Today's parents feel pressured to use technology to begin their child's education in utero. For example, the BabyPlus Prenatal Education System promises to "give your baby a headstart" by playing rhythmic patterns to help stimulate early learning. It is time, therefore, to step back and evaluate the true value of toys that incorporate technology to teach.

Toys that are formed from high-tech electronics embedded with semiconductor chips are generally known as edutainment toys. The quality and substance of their play may be limited by the number of buttons a child can push. Some promise to challenge a child by allowing him or her to interact with the educational content to learn it. For example, V.Smile offers a Baby Infant Development System aimed at introducing interactive learning to kids 9 months to 3 years. They can watch educational videos with this system or push buttons on a tray to influence what is happening on a television screen.

Some older toys are also adding electronic bells and whistles to appeal to the current technologically sophisticated generation of children. Dolls now interact with the Internet. Wooden Brio trains make electronic sounds and can be controlled by infrared remotes. The classic Fisher-Price Rock-A-Stack now also comes in a Dance Baby Dance version whose center rod lights up and plays songs when the rings are stacked on it.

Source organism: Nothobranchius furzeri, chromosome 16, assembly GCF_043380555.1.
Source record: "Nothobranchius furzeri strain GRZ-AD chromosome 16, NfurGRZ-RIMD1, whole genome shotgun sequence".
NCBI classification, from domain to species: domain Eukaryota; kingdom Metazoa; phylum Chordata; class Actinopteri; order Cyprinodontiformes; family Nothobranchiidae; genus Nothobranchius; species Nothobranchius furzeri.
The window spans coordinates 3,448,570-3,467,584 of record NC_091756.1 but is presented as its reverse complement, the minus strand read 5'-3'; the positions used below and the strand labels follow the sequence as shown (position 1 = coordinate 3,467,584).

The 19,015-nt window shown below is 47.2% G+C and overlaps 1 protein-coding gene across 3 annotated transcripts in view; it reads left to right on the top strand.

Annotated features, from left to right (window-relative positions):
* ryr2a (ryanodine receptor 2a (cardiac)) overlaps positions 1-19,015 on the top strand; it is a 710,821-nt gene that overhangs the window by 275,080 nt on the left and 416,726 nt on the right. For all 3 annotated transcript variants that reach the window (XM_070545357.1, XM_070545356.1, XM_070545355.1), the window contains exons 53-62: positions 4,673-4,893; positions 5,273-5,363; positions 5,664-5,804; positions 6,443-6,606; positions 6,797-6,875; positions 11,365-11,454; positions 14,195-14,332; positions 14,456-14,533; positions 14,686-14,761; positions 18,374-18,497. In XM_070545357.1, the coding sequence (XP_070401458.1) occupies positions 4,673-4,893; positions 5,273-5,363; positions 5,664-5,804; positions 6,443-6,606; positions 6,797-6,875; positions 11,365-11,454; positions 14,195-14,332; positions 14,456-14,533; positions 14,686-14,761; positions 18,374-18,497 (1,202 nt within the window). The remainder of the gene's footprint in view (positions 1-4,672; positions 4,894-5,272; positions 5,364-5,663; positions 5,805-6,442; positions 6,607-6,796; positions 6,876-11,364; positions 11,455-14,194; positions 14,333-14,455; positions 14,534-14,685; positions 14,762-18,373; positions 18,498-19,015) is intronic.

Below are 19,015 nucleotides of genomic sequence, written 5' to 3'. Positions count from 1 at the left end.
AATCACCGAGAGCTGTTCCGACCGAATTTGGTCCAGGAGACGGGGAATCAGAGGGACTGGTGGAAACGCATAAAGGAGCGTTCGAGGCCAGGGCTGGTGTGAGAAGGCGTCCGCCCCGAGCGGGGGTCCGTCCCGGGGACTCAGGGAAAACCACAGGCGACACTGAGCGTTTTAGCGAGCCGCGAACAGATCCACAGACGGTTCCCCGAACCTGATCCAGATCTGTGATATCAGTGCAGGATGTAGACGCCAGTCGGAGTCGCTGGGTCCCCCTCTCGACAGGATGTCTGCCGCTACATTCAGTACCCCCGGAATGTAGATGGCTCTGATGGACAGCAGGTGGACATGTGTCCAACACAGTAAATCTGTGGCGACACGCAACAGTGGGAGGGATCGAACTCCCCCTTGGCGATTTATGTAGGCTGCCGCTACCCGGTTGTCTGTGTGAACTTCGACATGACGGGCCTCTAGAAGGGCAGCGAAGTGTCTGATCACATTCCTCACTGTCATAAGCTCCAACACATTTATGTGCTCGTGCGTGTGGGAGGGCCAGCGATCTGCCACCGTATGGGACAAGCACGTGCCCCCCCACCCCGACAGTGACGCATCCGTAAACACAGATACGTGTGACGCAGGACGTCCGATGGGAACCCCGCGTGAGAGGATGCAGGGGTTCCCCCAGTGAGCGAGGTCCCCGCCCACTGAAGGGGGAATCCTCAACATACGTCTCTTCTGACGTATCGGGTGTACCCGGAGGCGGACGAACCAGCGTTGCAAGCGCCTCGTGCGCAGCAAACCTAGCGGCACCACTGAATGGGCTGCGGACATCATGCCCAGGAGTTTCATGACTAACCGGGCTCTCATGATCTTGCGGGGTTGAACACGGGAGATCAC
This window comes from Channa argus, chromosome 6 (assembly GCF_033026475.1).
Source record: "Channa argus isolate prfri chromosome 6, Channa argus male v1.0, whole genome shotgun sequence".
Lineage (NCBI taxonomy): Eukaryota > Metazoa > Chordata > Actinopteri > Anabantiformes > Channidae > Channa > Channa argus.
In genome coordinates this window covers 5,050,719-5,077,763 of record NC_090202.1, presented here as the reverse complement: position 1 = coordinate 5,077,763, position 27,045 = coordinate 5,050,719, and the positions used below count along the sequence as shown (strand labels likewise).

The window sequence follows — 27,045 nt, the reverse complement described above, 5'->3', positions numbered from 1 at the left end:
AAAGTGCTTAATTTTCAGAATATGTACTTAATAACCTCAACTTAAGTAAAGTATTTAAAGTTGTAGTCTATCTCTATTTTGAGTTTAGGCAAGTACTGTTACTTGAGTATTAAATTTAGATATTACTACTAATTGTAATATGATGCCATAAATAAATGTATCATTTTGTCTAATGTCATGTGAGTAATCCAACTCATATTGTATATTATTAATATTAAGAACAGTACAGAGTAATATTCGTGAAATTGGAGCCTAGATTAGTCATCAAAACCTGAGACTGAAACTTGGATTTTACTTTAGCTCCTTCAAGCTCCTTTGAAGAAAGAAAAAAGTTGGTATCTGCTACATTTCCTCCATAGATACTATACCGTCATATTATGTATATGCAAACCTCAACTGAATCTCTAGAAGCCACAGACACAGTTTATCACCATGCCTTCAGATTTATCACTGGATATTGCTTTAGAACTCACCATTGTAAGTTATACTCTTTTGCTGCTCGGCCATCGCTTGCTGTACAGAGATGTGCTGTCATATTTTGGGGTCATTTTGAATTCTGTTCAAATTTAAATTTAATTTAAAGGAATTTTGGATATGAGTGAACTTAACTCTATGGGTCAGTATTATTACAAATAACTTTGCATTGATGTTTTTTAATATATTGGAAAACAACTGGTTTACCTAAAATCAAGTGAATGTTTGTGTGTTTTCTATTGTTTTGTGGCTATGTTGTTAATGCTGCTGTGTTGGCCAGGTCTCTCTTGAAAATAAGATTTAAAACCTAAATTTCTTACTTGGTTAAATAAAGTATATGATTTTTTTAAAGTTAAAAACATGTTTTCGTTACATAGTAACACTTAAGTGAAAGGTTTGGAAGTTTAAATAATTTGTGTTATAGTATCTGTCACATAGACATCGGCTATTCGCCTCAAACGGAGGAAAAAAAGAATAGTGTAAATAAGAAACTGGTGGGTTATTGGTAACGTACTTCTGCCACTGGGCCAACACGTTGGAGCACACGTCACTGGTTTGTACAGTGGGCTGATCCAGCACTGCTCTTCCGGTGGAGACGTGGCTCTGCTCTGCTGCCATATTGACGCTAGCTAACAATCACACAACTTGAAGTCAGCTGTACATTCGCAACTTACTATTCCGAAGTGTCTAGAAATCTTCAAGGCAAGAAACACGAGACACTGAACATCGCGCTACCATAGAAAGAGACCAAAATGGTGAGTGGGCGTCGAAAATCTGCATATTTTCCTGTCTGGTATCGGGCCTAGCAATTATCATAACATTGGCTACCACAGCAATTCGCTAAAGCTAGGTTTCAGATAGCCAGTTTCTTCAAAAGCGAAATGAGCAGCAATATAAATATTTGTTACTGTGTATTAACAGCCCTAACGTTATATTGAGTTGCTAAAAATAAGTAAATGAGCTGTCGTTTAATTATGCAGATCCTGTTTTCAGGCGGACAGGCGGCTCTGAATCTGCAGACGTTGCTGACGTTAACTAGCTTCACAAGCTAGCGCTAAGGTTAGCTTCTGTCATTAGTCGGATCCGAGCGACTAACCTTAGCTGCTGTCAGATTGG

Open vs. Closed-ended Toys
An open-ended toy encourages free play with an unlimited number of outcomes. For example, a building set can be used to construct a variety of different structures. A closed-ended toy, on the other hand, has a limited and often soon exhausted number of outcomes.
Not all closed-ended toys are bad. After all, a stacker is a classic closed-ended educational toy: it can only be put together correctly in one way. However, to solve a stacker, a child must develop and use logic and fine motor skills. The child benefits from the repetition of playing with the pieces of a stacker, manipulating them with his or her fingers over and over and thinking about how they fit together until the solution is mastered and then repeated for pleasure.

A closed-ended edutainment toy, on the other hand, may only require a child to press a few buttons. Eventually, it leads to a dead end and the child grows bored and tosses the toy aside. As Martha B. Bronson notes in The Right Stuff for Children Birth to Eight, although a child can have a rich play experience with any toy, basic, open-ended toys encourage this type of experience more than rigidly programmed toys with only one or two functions do. This sort of edutainment toy is not timeless. It is meant to be replaced sooner rather than later by the next big product in edutainment that uses the latest in technological innovations.